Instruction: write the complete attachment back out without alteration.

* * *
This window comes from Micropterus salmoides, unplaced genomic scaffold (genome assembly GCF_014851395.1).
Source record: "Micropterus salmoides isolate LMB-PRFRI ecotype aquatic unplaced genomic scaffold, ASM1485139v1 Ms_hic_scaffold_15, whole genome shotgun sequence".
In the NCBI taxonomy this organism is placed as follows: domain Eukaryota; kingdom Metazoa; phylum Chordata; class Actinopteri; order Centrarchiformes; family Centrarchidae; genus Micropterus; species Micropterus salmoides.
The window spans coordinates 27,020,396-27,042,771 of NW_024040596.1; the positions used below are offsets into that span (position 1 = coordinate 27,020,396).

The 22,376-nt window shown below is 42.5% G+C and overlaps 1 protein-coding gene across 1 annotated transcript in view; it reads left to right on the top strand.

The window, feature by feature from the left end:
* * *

This window comes from Micropterus salmoides, unplaced genomic scaffold (genome assembly GCF_014851395.1).
Source record: "Micropterus salmoides isolate LMB-PRFRI ecotype aquatic unplaced genomic scaffold, ASM1485139v1 Ms_hic_scaffold_15, whole genome shotgun sequence".
In the NCBI taxonomy this organism is placed as follows: domain Eukaryota; kingdom Metazoa; phylum Chordata; class Actinopteri; order Centrarchiformes; family Centrarchidae; genus Micropterus; species Micropterus salmoides.
The window spans coordinates 27,020,396-27,042,771 of NW_024040596.1; the positions used below are offsets into that span (position 1 = coordinate 27,020,396).

The 22,376-nt window shown below is 42.5% G+C and overlaps 1 protein-coding gene across 1 annotated transcript in view; it reads left to right on the top strand.

The window, feature by feature from the left end: